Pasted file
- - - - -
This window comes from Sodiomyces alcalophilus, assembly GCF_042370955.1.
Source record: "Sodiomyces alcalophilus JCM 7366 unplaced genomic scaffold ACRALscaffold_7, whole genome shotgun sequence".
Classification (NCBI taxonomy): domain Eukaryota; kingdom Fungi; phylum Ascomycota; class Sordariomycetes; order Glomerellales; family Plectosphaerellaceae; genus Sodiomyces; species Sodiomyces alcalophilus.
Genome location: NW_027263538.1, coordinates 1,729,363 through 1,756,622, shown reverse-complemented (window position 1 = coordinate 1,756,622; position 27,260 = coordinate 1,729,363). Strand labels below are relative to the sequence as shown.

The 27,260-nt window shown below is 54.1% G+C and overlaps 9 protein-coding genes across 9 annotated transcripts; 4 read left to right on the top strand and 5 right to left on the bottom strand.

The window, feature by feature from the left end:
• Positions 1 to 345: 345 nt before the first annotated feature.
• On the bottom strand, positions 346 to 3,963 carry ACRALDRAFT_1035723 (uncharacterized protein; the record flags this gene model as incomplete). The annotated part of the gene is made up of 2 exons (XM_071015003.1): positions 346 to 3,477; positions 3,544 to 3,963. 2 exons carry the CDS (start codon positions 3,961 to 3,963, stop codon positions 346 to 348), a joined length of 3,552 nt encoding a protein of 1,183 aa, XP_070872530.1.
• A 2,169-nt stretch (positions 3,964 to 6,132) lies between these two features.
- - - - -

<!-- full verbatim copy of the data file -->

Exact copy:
This window comes from Sodiomyces alcalophilus, assembly GCF_042370955.1.
Source record: "Sodiomyces alcalophilus JCM 7366 unplaced genomic scaffold ACRALscaffold_7, whole genome shotgun sequence".
Classification (NCBI taxonomy): domain Eukaryota; kingdom Fungi; phylum Ascomycota; class Sordariomycetes; order Glomerellales; family Plectosphaerellaceae; genus Sodiomyces; species Sodiomyces alcalophilus.
Genome location: NW_027263538.1, coordinates 1,729,363 through 1,756,622, shown reverse-complemented (window position 1 = coordinate 1,756,622; position 27,260 = coordinate 1,729,363). Strand labels below are relative to the sequence as shown.

The 27,260-nt window shown below is 54.1% G+C and overlaps 9 protein-coding genes across 9 annotated transcripts; 4 read left to right on the top strand and 5 right to left on the bottom strand.

The window, feature by feature from the left end:
• Positions 1 to 345: 345 nt before the first annotated feature.
• On the bottom strand, positions 346 to 3,963 carry ACRALDRAFT_1035723 (uncharacterized protein; the record flags this gene model as incomplete). The annotated part of the gene is made up of 2 exons (XM_071015003.1): positions 346 to 3,477; positions 3,544 to 3,963. 2 exons carry the CDS (start codon positions 3,961 to 3,963, stop codon positions 346 to 348), a joined length of 3,552 nt encoding a protein of 1,183 aa, XP_070872530.1.
• A 2,169-nt stretch (positions 3,964 to 6,132) lies between these two features.